A Pilot's Perspective.

By Barry Meek.

September 2014 

Man Was Meant to Fly

“If man was meant to fly, he’d have been born with wings”.  How many times have we heard that from a non pilot, or from someone who’s afraid to fly?  Even from someone who’s afraid to admit he’s afraid to fly. 

      Clearly, man WAS meant to fly.  We also swim beneath the surface of the water without having to come up for air.  We travel at warp speed, see in pitch dark, observe through walls and flesh, keep warm in sub zero temperatures, listen to sounds hundreds of miles in the distance.  Pretty amazing considering we begin life as tiny, helpless, unseeing, soaking wet bundles requiring absolute and total care.  

      But more important, we were all born with a brain.  The wonders of the human brain include its ability to form and shape thoughts, ideas, concepts, and to make decisions.  Undoubtedly the most complex life form on earth, the brain is man's ticket to accomplishing all we do.   

     Emotions are formed there as well.  Emotions called anger, love, pain, and excitement are all part of this highest form of life.  Without emotions, there would be no one flying, or swimming, or traveling, or doing any of the things that enhance our lives.  That’s because we do all these for the excitement, the emotion they create in us.  

     Passion springs from the enjoyment and excitement of an activity.  We hear that word, passion, so often when we talk about our leisure hours.  Boredom is overcome by our passions, whatever they may be, from gardening to photography, writing to making wine, and of course by airplanes and flying them. 

      Orville and Wilber Wright were passionate about flight.  We’re lucky they were!  But if it weren’t for them, someone else would have taken up the cause, and in any case, there’s no doubt we would still be flying today.  The time for flying had come.  There was enough knowledge around back then to accomplish it.  All that was needed was the passion and excitement to put it all together.   

      Many wonder, “What’s next.  Where do we go from here?”   The futurists have their own ideas, and there’s nothing more interesting than a documentary featuring their forays into the years ahead. Aviation magazines are full of what’s happening and what’s coming for the future of flight.  For many years, navigation aids like GPS platforms were featured and talked about by everyone.  Then came the glass cockpit concepts, along with electronic engine and flight monitoring equipment.  Advances in engine technology share the spotlight these days.  Turbines and diesels, even electric motors may well be in our future in a big way.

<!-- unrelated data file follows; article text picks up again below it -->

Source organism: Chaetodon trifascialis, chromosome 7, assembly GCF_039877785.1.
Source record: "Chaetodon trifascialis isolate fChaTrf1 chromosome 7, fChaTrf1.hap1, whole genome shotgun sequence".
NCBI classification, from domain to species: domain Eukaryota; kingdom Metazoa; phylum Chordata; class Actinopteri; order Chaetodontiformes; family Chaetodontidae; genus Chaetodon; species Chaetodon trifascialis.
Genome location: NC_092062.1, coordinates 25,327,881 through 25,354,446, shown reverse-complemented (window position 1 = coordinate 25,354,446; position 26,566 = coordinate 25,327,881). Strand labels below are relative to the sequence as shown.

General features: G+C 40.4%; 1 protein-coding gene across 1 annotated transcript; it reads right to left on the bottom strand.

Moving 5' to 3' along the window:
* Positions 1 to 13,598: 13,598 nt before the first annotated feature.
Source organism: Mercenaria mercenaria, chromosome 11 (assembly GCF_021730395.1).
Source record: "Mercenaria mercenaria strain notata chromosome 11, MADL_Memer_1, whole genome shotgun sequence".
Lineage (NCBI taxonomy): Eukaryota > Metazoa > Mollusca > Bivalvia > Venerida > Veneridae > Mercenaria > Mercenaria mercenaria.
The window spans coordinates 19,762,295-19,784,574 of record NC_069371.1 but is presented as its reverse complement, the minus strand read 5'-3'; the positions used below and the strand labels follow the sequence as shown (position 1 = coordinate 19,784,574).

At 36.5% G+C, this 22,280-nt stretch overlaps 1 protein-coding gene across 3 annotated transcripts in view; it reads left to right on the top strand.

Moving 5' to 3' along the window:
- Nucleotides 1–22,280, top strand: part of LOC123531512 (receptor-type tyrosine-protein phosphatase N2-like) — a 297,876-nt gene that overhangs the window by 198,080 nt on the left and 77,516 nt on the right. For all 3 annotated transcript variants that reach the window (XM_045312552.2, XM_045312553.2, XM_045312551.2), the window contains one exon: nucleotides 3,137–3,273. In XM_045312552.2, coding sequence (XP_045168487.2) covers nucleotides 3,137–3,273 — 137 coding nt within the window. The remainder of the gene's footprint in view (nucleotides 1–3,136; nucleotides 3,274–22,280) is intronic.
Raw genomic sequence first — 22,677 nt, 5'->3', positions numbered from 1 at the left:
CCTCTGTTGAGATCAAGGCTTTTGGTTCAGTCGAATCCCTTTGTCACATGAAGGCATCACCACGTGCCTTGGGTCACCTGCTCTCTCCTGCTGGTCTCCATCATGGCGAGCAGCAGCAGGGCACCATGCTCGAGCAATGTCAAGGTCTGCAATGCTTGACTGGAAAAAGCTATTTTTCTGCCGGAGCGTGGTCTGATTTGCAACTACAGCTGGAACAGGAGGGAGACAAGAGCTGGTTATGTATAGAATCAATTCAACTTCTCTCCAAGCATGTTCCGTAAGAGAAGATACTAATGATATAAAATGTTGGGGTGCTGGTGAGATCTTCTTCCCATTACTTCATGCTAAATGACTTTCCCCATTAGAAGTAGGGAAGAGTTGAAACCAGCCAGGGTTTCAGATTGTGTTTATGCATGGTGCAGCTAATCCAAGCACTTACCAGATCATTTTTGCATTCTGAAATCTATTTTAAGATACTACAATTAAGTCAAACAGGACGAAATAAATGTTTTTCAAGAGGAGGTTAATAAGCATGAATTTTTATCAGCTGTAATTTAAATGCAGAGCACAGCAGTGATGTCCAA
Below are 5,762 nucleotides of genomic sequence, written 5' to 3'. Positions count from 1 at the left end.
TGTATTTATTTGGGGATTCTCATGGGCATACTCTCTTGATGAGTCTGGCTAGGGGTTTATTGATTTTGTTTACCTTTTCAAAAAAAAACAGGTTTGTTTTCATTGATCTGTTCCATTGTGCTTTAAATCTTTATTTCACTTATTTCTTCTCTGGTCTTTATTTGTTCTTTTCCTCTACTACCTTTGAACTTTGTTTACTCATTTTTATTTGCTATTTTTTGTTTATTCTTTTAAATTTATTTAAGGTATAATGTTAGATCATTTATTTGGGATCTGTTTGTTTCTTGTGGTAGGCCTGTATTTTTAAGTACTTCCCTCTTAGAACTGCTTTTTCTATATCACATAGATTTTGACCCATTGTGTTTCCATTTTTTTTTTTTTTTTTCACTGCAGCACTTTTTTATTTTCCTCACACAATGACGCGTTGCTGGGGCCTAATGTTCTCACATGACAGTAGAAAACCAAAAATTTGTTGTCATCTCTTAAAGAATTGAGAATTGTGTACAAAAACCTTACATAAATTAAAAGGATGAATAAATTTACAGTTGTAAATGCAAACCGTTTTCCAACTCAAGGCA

In just over one hundred years, we’ve gone from the Wright brothers to supersonic airliners, vertical flight and space travel.  Even with all this progress, when you remove the cowling from your general aviation airplane, you’ll find technology that’s over 50 years old.  The engines in the largest portion of the GA fleet are still the old Continentals and Lycomings.  It’s like we’ve taken these giant steps forward, but with the other foot we’ve taken only baby steps.  One side hasn’t kept pace with the other.  A good thing or a bad thing?  That’s really a separate question.  Many pilots feel much safer behind one of these engines than something that’s newer and not yet a proven design.  On the other hand, it’s been asked, “How can technology that’s 40 or 50 years old be as reliable as something developed in the past few years?”    With new materials and procedures, manufacturers should be capable of building an even better engine.   

     There is no doubt that aviation, like all technologies, will continue to change and advance.  It may have slowed down a tad, reached somewhat of a plateau in the last few years, but there is evidence of it taking off again.  There will always be people with a terrific passion for making things better, and that includes those in the field of aviation.  As long as we have emotions like “passion” and “excitement”, this progress will continue.

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